Good managers work diligently to get the most out of their employees in their current positions. Great managers work tirelessly to prepare their people for advancement. While the difference in practical application is ever so slight the difference between the two philosophies speaks volumes. Getting the most out of employees is important, and greatly benefits the organization; however, spending time on each employees’ personal and professional development is better than to simply seek efficiency and productivity. The concept of leadership and professional development isn’t new, nor revolutionary, but often times the execution of this concept leaves much to be desired. There are several ways to improve professional development within your organization to ensure your people aren’t just high performers but that they are ready to take the next step in their careers.
Have a plan. Provide guidance on professional development and options of a career path for all employees. If you have employees approaching their review, or work anniversary, take the time to ask them “where do you see yourself going within the organization?” Share your thoughts as to where you see them going and what opportunities exist for them to be challenged.
Know what you can change. It’s crucial for leaders not only to attempt to provide professional development for all personnel, but to do it correctly. In reality, people don’t change all that much. As a leader, know your people, and know not to waste your time attempting to put in what’s been left out. instead try to draw out, or improve, what’s already there. In other words, hone strengths, increase core competencies but don’t waste time trying to correct or eliminate fundamental weaknesses that are too deeply ingrained.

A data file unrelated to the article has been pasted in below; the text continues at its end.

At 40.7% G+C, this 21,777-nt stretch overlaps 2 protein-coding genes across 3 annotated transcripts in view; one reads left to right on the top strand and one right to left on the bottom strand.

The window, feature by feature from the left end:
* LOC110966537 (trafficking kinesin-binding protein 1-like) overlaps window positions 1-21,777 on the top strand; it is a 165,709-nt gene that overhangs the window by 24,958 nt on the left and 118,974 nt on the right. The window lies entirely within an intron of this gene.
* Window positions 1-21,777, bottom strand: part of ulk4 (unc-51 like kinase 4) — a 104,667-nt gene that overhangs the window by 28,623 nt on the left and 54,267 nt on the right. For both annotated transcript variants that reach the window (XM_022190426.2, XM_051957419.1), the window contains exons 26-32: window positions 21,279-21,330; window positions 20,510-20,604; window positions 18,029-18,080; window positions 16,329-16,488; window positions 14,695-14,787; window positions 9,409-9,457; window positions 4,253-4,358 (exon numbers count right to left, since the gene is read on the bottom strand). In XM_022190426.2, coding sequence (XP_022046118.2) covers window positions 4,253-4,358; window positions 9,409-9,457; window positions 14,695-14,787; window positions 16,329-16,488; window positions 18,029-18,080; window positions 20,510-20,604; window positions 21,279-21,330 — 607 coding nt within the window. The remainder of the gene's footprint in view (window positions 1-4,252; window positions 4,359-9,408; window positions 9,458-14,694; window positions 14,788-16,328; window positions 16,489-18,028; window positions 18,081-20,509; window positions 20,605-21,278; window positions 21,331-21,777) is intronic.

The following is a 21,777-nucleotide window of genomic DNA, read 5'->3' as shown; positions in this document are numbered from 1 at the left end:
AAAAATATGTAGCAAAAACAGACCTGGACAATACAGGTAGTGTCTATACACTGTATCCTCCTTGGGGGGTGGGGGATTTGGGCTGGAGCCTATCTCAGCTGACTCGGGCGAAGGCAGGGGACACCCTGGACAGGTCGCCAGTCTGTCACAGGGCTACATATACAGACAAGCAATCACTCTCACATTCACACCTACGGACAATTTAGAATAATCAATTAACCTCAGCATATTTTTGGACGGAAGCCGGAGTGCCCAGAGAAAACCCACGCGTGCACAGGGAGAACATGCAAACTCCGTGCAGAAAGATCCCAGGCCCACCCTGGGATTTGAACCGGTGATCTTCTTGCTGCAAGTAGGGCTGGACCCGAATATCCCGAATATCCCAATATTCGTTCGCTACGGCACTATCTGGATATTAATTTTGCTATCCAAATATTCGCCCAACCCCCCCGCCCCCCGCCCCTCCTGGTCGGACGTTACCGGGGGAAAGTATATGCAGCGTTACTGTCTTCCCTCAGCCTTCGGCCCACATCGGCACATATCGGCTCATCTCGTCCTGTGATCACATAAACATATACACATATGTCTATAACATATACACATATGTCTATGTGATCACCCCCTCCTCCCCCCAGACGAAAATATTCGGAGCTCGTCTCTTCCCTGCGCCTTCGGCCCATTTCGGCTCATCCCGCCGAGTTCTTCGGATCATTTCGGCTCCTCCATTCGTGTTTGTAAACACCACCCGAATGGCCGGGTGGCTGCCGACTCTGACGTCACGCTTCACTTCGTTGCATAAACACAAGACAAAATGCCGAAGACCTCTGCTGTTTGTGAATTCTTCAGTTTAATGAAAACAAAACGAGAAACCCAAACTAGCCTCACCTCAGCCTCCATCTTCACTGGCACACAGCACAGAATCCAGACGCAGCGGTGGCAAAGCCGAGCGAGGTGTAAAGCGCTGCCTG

Celebrate Resignations. This may be a hard pill to swallow. I’ve worked with, and for, several leaders who constantly say things to their employees like “I want you to be the best you can be” or “I want you to be successful at the next level.” These are great idioms to use to encourage your people to continually grow, but they’re useless maxims if you don’t mean them. If what you really mean is “I want you to be successful at the next level, as long as you wait until an opportunity at the next level is available within the organization” you’re neither helpful nor honest, rather probably self serving and spiteful. True professional development is the mindset of, “I want you to succeed at the next level, even if you have to leave to do so.”
Some of the best leaders I’ve ever worked with or for constantly tell me how excited they are to talk with employees years later and see where they are, and be a resource for them. Professional development doesn’t end when an employee leaves the organization, great leaders make themselves available to continually develop and mentor professionals. Every employee wants to work for a leader who can help them get to the next level.
Each Friday, for the next several weeks, a new post will be released with another key characteristic of what it takes to be successful in technology leadership. These posts are in no particular order; I’d love for you to provide feedback and let me know if you think I’m missing something, or if you’d like to see a particular trait addressed please feel free to email me, or leave a comment. I’m hoping this will be a useful dialogue about what is necessary to become a successful technology leader.